Lighting Techniques

How I Got That Shot: Balancing Artificial And Natural Light

January 23, 2017

By Holly Stuart Hughes

© Noah Webb

While shooting inside the modernist Sheats Goldstein house, photographer Noah Webb wanted the light inside to match the sunlight seen through the window, but not overlight the scene and lose detail on the furniture.

Client: Nursery Works
Senior Brand and Marketing: Jenny Tang, MDB Family
Creative Director: Tiffany Wong, MDB Family



Noah Webb shoots a variety of subjects for editorial and advertising clients, but what comes through in all his images is an interest in space. When he scouts a location for a portrait, for example, “I go through the space and do a mental Tetris game,” he says. “I’m looking at how space and objects work together.” On assignment, his approach to composition and framing is usually careful and deliberative. “My lighting is more natural than artificial, but it also has an extra kick beyond what nature supplies.”

He’s recently been applying that esthetic to his work for Nursery Works, makers of ultra-chic, high-end furniture for kids. All the images have been photographed in iconic modernist homes in Los Angeles. While photographing two child models at the Sheats Goldstein residence, designed by architect John Lautner in the early 1960s, Webb foresaw some challenges. After a walk through, he knew his main shot, showing the crib and a rocking chair, had to be in the large living room of the house. A glass wall overlooked a sunny pool area, but the interior was dark. Balancing the inside light with the outside light would be tricky, but he wanted the light inside “to be soft, not too harsh.” The interior, made of concrete and glass, didn’t appear “kid friendly,” he notes. “So how do you make it believable and also warm enough that the kids don’t just seem like they’re inserted?”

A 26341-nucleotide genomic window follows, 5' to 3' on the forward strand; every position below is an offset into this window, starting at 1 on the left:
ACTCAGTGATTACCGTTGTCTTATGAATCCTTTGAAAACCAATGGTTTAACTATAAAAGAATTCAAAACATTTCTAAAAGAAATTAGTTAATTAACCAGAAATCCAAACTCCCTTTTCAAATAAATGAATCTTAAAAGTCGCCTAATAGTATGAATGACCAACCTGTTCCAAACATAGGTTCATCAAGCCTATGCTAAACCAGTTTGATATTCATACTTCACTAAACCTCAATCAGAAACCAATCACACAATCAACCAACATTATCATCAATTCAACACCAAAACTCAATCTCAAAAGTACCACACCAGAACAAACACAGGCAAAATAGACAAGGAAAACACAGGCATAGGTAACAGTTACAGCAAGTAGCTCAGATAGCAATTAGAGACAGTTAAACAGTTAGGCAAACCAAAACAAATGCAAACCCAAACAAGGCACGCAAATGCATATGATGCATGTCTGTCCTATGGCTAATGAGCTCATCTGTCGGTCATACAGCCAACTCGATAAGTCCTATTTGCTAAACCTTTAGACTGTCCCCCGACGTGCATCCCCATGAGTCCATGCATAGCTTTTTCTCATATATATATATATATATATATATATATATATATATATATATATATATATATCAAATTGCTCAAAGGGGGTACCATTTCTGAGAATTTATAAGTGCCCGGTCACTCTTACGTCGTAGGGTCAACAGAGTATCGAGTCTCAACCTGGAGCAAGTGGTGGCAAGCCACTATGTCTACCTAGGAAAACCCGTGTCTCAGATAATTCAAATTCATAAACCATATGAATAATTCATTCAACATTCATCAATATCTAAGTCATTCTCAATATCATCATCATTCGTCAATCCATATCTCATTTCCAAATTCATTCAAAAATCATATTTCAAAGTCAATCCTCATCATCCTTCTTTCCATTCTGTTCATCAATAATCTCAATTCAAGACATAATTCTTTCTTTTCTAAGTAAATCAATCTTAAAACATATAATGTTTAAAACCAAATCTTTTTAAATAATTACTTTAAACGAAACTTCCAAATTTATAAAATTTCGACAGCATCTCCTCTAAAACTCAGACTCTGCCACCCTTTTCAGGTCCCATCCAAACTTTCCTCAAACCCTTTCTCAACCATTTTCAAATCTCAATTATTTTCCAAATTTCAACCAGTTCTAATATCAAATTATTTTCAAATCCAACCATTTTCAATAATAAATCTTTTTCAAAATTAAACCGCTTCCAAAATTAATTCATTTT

He chose a technique he often uses: bouncing powerful lights off the ceiling for fill, then adding a single directional light to provide contrast where needed. He managed to capture both the interior and exterior in detail, while freezing the action of two restless child models.


For most assignments, Webb says, “I’ll figure out the space and shoot it first, without any lighting, so it’s really contrast-y. I’ll do that to get a sense of the lines and the space and what I want in the frame.” After he shot this test, prop stylist Lauren Machen brought in the furniture and props.